The Netherlands' coach Albert Suivenberg greeted his players with warm handshakes as they made their way to breakfast at their team hotel in Morelia, while those players already seated welcomed their colleagues with less formal high fives. Indeed, such was the air of calm about the group, you could be forgiven for thinking they had just won their opening match at the FIFA U-17 World Cup Mexico 2011.
Appearances can be deceiving, however, as the Oranje actually kicked off their Group A campaign with a surprise 1-0 defeat by Congo. So where does this strikingly laid-back atmosphere come from? “We lost a match, not the chance to progress in the tournament,” Dutch right-back and captain Daan Disveld, who hails from the village of Lent, told FIFA.com.
“In 1988, the Netherlands lost their European Championship opener against the USSR and went on to win the title. Last year, Spain lost to Switzerland and also ended up as world champions. So we know it’s in our hands.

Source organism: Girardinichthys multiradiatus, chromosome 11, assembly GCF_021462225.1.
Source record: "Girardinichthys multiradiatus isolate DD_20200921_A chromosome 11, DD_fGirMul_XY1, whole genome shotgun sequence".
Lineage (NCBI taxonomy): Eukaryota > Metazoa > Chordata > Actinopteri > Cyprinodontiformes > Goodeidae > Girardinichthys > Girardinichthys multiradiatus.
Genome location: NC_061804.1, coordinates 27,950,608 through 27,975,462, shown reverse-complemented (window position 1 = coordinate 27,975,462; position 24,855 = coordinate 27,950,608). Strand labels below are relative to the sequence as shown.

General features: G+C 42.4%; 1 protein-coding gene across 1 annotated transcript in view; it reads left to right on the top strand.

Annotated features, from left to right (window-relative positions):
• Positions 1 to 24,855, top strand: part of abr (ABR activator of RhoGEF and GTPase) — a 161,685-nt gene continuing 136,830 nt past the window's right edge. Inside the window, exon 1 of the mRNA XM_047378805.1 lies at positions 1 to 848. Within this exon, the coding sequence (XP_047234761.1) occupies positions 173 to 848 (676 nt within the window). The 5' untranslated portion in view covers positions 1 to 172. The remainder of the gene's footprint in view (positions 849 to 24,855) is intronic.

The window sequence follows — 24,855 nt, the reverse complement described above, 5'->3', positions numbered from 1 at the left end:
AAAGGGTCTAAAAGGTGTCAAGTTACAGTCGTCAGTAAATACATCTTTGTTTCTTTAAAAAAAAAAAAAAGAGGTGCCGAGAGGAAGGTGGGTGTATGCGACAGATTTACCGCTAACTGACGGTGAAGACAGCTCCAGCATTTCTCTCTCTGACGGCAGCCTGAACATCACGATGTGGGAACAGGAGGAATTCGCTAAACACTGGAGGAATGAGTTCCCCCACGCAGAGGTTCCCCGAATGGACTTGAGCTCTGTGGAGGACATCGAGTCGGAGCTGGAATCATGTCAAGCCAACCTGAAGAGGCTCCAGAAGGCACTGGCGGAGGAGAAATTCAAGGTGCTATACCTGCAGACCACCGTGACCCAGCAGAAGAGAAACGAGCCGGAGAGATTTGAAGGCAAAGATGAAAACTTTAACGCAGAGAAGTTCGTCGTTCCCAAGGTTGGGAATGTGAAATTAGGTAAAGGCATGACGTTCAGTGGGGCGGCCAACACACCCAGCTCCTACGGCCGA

“Of course, if I could go back and play the Congo match again, I’d do it in a flash. That said, when we watched the match video back we saw that we didn’t play badly, but there’s no doubt this team can do better. Unfortunately, we didn’t put away our chances and they scored with their only opportunity.”
Disveld is clearly somebody who prefers to see the glass as half full. “The defeat taught us a lesson and it will help us when we play against Korea DPR," said the player who operates at centre-back for his club, NEC. "They will almost certainly play a similar style, keeping it tight at the back to deny us space. How are we going to deal with it? By believing in our system, the one that brought us success in the European (U-17) Championship.”
The young Oranje skipper is a keen admirer of England’s fearless centre-back John Terry, and is not fazed by the challenge facing his side. “We know we have to win, but this doesn’t create any extra pressure. It was very quiet in the changing room the other day, but that’s normal after a defeat. We’re still very positive and trust in each other’s abilities.”
With his cool head and measured approach, it is easy to see why Disveld was chosen to wear the captain’s armband. “People don’t seem to realise that we’re in a very tough group,” he concluded.
“We’re up against the hosts, the Asian champions and one of the best teams in Africa, which is a very strong continent. However, as I said earlier, our chances are still intact and our goal remains unchanged: to reach the semi-finals at the very least.”